4.
  • Friedenreich, Christine, et al. (författare)
  • Anthropometric factors and risk of endometrial cancer: the European prospective investigation into cancer and nutrition
  • 2007
  • Ingår i: Cancer Causes and Control. - Springer. - 0957-5243. ; 18:4, s. 399-413
  • Tidskriftsartikel (refereegranskat)abstract
    • Objective To examine the association between anthropometry and endometrial cancer, particularly by menopausal status and exogenous hormone use subgroups. Methods Among 223,008 women in the European Prospective Investigation into Cancer and Nutrition (EPIC) study, there were 567 incident endometrial cancer cases during 6.4 years of follow-up. The analysis was performed with Cox proportional hazards modeling. Results Weight, body mass index (BMI), waist and hip circumferences and waist-hip ratio (WHR) were strongly associated with increased risk of endometrial cancer. The relative risk (RR) for obese (BMI 30- < 40 kg/m(2)) compared to normal weight (BMI < 25) women was 1.78, 95% CI = 1.41-2.26, and for morbidly obese women (BMI >= 40) was 3.02, 95% CI = 1.66-5.52. The RR for women with a waist circumference of >= 88 cm vs. < 80 cm was 1.76, 95% CI = 1.42-2.19. Adult weight gain of >= 20 kg compared with stable weight (+/- 3 kg) increased risk independent of body weight at age 20 (RR = 1.75, 95% CI = 1.11-2.77). These associations were generally stronger for postmenopausal than premenopausal women, and oral contraceptives never-users than ever-users, and much stronger among never-users of hormone replacement therapy compared to ever-users. Conclusion Obesity, abdominal adiposity, and adult weight gain were strongly associated with endometrial cancer risk. These associations were particularly evident among never-users of hormone replacement therapy.
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5.
  • Friedenreich, Christine, et al. (författare)
  • Physical activity and risk of endometrial cancer: The European prospective investigation into cancer and nutrition
  • 2007
  • Ingår i: International Journal of Cancer. - Wiley-Liss. - 0020-7136. ; 121:2, s. 347-355
  • Tidskriftsartikel (refereegranskat)abstract
    • The etiologic role of physical activity in endometrial cancer risk remains unclear given the few epidemiologic studies that have been conducted. To investigate this relation more fully, an analysis was,undertaken in the European prospective investigation into cancer and nutrition (EPIC). During an average 6.6 years of follow-up, 689 incident endometrial cancer cases were identified from an analytic cohort within EPIC of 253,023 women. Cox proportional hazards models were used to estimate the associations between type of activity (total, occupational, household, recreational) and endometrial cancer risk. For total activity, women in the highest compared with the lowest quartile of activity had a risk of 0.88 (95% confidence interval (95% CI = 0.61-1.27). No clear associations between each type of activity and endometrial cancer risk were found for the total study population combined. Associations were more evident in the stratified results, with premenopausal women who were active versus inactive experiencing a risk of 0.66 (95% CI = 0.38-1.14) overall. Among premenopausal women, for household and recreational activities the risk estimates in the highest as compared with the lowest quartiles were, respectively, 0.48 (95% CI = 0.23-0.99) and 0.78 (95% CI = 0.44-1.39). No effect modification by body mass index, hormone replacement therapy, oral contraceptive use or energy intake was found. This study provides no evidence of a protective effect of increased physical activity in endometrial cancer risk in all women but some support for a benefit among premenopausal women. The relative risk reductions are most apparent for household activities.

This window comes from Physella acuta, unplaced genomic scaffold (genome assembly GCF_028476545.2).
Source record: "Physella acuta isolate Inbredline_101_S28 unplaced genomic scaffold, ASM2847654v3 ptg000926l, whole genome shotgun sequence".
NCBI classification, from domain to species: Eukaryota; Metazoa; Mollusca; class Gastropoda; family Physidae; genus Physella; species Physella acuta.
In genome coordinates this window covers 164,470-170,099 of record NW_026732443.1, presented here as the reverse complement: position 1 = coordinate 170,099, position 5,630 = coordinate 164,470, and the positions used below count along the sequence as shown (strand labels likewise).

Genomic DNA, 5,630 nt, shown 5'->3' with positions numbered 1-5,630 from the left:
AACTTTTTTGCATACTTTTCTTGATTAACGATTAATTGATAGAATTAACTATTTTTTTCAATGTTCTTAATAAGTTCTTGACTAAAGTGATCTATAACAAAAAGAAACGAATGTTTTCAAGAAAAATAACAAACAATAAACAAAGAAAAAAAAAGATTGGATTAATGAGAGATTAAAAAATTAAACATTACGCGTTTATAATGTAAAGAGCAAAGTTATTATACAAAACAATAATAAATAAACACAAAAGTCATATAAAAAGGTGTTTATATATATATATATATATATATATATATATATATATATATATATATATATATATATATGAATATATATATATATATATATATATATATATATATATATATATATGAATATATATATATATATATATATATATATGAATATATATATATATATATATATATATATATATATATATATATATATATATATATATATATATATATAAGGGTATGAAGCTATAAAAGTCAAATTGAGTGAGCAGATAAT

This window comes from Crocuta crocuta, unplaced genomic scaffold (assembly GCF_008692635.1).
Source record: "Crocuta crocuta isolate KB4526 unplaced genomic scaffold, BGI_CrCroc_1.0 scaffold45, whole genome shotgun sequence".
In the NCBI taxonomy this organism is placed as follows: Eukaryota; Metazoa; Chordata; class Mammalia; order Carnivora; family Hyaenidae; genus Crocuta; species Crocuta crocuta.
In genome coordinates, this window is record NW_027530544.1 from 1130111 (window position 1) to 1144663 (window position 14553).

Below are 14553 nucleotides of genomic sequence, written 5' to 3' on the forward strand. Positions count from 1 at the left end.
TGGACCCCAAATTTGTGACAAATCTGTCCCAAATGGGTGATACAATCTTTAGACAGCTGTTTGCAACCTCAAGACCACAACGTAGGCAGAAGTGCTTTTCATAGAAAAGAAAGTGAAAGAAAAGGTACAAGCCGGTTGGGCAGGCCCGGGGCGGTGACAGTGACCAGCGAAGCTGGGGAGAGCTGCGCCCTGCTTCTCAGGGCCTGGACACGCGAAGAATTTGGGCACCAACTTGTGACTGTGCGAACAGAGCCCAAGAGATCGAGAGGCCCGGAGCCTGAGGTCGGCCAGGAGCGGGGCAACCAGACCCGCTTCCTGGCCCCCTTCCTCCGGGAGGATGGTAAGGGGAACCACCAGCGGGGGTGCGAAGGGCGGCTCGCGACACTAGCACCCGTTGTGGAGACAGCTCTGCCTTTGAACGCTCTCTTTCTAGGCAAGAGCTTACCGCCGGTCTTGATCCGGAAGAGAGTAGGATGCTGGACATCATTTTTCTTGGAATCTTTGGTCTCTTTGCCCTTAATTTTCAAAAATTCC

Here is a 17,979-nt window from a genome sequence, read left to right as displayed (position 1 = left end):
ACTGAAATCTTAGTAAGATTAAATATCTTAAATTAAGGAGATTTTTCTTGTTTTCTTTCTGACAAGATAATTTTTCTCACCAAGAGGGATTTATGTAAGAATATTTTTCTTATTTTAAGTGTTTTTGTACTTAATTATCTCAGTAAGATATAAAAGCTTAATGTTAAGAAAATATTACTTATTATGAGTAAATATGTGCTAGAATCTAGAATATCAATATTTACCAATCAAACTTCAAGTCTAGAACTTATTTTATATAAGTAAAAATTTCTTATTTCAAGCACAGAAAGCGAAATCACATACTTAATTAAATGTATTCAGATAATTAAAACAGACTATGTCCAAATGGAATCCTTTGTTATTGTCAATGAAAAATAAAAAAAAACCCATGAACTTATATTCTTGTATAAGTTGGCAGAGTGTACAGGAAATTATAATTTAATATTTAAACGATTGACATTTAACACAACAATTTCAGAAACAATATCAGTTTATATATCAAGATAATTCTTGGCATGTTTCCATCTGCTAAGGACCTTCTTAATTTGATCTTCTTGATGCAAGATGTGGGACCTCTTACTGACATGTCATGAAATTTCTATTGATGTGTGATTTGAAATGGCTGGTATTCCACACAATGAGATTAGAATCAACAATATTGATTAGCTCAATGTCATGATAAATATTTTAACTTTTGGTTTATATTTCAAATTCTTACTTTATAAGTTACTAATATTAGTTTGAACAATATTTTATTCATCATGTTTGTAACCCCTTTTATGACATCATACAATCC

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6.
  • Pischon, Tobias, et al. (författare)
  • Body size and risk of colon and rectal cancer in the European prospective investigation into cancer and nutrition (EPIC)
  • 2006
  • Ingår i: Journal of the National Cancer Institute. - Oxford University Press. - 0027-8874. ; 98:13, s. 920-931
  • Tidskriftsartikel (refereegranskat)abstract
    • Background: Body weight and body mass index (BMI) are positively related to risk of colon cancer in men, whereas weak or no associations exist in women. This discrepancy may be related to differences in fat distribution between sexes or to the use of hormone replacement therapy (HRT) in women. Methods: We used multivariable adjusted Cox proportional hazards models to examine the association between anthropometric measures and risks of colon and rectal cancer among 368 277 men and women who were free of cancer at baseline from nine countries of the European Prospective Investigation Into Cancer and Nutrition. All statistical tests were two-sided. Results: During 6.1 years of follow-up, we identified 984 and 586 patients with colon and rectal cancer, respectively. Body weight and BMI were statistically significantly associated with colon cancer risk in men (highest versus lowest quintile of BMI, relative risk RR = 1.55, 95% confidence interval CI = 1.12 to 2.15; P-trend =.006) but not in women. In contrast, comparisons of the highest to the lowest quintile showed that several anthropometric measures, including waist circumference (men, RR = 1.39,95% CI = 1.01 to 1.93; P-trend = .001; women, RR = 1.48, 95% CI = 1.08 to 2.03; P-trend =.008), waist-to-hip ratio (WHR; men, RR = 1.51, 95% CI = 1.06 to 2.15; P-trend =.006; women, RR = 1.52, 95% CI = 1.12 to 2.05; P-trend =.002), and height (men, RR = 1.40, 95% CI = 0.99 to 1.98; P-trend =.04; women, RR = 1.79, 95% CI = 1.30 to 2.46; P-trend <.001) were related to colon cancer risk in both sexes. The estimated absolute risk of developing colon cancer within 5 years was 203 and 131 cases per 100 000 men and 129 and 86 cases per 100000 women in the highest and lowest quintiles of WHR, respectively. Upon further stratification, no association of waist circumference and WHR with risk of colon cancer was observed among postmenopausal women who used HRT. None of the anthropometric measures was statistically significantly related to rectal cancer. Conclusions: Waist circumference and WHR, indicators of abdominal obesity, were strongly associated with colon cancer risk in men and women in this population. The association of abdominal obesity with colon cancer risk may vary depending on HRT use in postmenopausal women; however, these findings require confirmation in future studies.
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8.
  • Britton, Julie A, et al. (författare)